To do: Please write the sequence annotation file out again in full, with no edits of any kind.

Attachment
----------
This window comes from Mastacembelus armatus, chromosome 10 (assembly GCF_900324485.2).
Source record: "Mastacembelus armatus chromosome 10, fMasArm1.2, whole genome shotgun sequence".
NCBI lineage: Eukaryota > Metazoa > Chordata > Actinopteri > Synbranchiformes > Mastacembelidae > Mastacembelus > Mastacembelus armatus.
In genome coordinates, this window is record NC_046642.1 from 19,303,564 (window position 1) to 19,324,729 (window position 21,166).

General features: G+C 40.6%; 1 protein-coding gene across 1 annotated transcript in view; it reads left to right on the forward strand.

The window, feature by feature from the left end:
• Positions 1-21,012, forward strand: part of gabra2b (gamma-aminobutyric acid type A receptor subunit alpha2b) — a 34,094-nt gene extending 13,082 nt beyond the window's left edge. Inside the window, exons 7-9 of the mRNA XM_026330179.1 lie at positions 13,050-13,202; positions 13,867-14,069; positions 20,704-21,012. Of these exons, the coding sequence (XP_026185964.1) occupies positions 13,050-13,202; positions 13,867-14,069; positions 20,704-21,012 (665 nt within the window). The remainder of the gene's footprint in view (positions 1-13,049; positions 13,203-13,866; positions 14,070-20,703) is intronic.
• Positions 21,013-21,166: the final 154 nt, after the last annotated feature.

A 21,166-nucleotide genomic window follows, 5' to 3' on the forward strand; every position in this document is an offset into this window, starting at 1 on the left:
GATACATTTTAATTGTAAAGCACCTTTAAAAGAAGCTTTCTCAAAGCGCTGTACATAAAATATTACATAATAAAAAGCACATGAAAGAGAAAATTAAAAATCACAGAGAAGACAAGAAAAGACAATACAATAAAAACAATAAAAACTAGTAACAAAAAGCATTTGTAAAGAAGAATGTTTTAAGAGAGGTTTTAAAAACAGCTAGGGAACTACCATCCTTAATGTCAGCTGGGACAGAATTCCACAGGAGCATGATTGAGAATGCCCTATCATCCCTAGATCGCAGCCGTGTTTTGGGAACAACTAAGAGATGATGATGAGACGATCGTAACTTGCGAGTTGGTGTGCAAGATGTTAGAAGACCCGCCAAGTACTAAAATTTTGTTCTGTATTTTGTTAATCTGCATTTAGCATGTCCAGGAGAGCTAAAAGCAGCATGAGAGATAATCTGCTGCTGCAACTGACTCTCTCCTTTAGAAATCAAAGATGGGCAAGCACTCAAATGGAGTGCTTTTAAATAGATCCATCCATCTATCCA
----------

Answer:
This window comes from Mastacembelus armatus, chromosome 10 (assembly GCF_900324485.2).
Source record: "Mastacembelus armatus chromosome 10, fMasArm1.2, whole genome shotgun sequence".
NCBI lineage: Eukaryota > Metazoa > Chordata > Actinopteri > Synbranchiformes > Mastacembelidae > Mastacembelus > Mastacembelus armatus.
In genome coordinates, this window is record NC_046642.1 from 19,303,564 (window position 1) to 19,324,729 (window position 21,166).

General features: G+C 40.6%; 1 protein-coding gene across 1 annotated transcript in view; it reads left to right on the forward strand.

The window, feature by feature from the left end:
• Positions 1-21,012, forward strand: part of gabra2b (gamma-aminobutyric acid type A receptor subunit alpha2b) — a 34,094-nt gene extending 13,082 nt beyond the window's left edge. Inside the window, exons 7-9 of the mRNA XM_026330179.1 lie at positions 13,050-13,202; positions 13,867-14,069; positions 20,704-21,012. Of these exons, the coding sequence (XP_026185964.1) occupies positions 13,050-13,202; positions 13,867-14,069; positions 20,704-21,012 (665 nt within the window). The remainder of the gene's footprint in view (positions 1-13,049; positions 13,203-13,866; positions 14,070-20,703) is intronic.
• Positions 21,013-21,166: the final 154 nt, after the last annotated feature.

A 21,166-nucleotide genomic window follows, 5' to 3' on the forward strand; every position in this document is an offset into this window, starting at 1 on the left:
GATACATTTTAATTGTAAAGCACCTTTAAAAGAAGCTTTCTCAAAGCGCTGTACATAAAATATTACATAATAAAAAGCACATGAAAGAGAAAATTAAAAATCACAGAGAAGACAAGAAAAGACAATACAATAAAAACAATAAAAACTAGTAACAAAAAGCATTTGTAAAGAAGAATGTTTTAAGAGAGGTTTTAAAAACAGCTAGGGAACTACCATCCTTAATGTCAGCTGGGACAGAATTCCACAGGAGCATGATTGAGAATGCCCTATCATCCCTAGATCGCAGCCGTGTTTTGGGAACAACTAAGAGATGATGATGAGACGATCGTAACTTGCGAGTTGGTGTGCAAGATGTTAGAAGACCCGCCAAGTACTAAAATTTTGTTCTGTATTTTGTTAATCTGCATTTAGCATGTCCAGGAGAGCTAAAAGCAGCATGAGAGATAATCTGCTGCTGCAACTGACTCTCTCCTTTAGAAATCAAAGATGGGCAAGCACTCAAATGGAGTGCTTTTAAATAGATCCATCCATCTATCCA